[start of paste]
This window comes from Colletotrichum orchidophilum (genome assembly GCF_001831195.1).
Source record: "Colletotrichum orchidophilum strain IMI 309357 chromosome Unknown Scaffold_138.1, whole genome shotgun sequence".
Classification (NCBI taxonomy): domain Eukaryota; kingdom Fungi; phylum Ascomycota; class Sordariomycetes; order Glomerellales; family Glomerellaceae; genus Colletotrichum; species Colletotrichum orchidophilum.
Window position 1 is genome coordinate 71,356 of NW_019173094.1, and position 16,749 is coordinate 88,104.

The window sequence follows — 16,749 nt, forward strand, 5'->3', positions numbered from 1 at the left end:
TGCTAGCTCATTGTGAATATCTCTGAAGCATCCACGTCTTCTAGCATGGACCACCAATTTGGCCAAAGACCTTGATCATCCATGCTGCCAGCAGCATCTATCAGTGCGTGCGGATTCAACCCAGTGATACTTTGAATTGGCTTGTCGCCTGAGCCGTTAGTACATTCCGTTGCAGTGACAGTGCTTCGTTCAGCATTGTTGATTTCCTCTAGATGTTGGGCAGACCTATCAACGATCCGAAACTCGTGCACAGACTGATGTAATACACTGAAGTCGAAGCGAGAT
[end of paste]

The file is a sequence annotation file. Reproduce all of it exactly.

This window comes from Colletotrichum orchidophilum (genome assembly GCF_001831195.1).
Source record: "Colletotrichum orchidophilum strain IMI 309357 chromosome Unknown Scaffold_138.1, whole genome shotgun sequence".
Classification (NCBI taxonomy): domain Eukaryota; kingdom Fungi; phylum Ascomycota; class Sordariomycetes; order Glomerellales; family Glomerellaceae; genus Colletotrichum; species Colletotrichum orchidophilum.
Window position 1 is genome coordinate 71,356 of NW_019173094.1, and position 16,749 is coordinate 88,104.

The window sequence follows — 16,749 nt, forward strand, 5'->3', positions numbered from 1 at the left end:
TGCTAGCTCATTGTGAATATCTCTGAAGCATCCACGTCTTCTAGCATGGACCACCAATTTGGCCAAAGACCTTGATCATCCATGCTGCCAGCAGCATCTATCAGTGCGTGCGGATTCAACCCAGTGATACTTTGAATTGGCTTGTCGCCTGAGCCGTTAGTACATTCCGTTGCAGTGACAGTGCTTCGTTCAGCATTGTTGATTTCCTCTAGATGTTGGGCAGACCTATCAACGATCCGAAACTCGTGCACAGACTGATGTAATACACTGAAGTCGAAGCGAGAT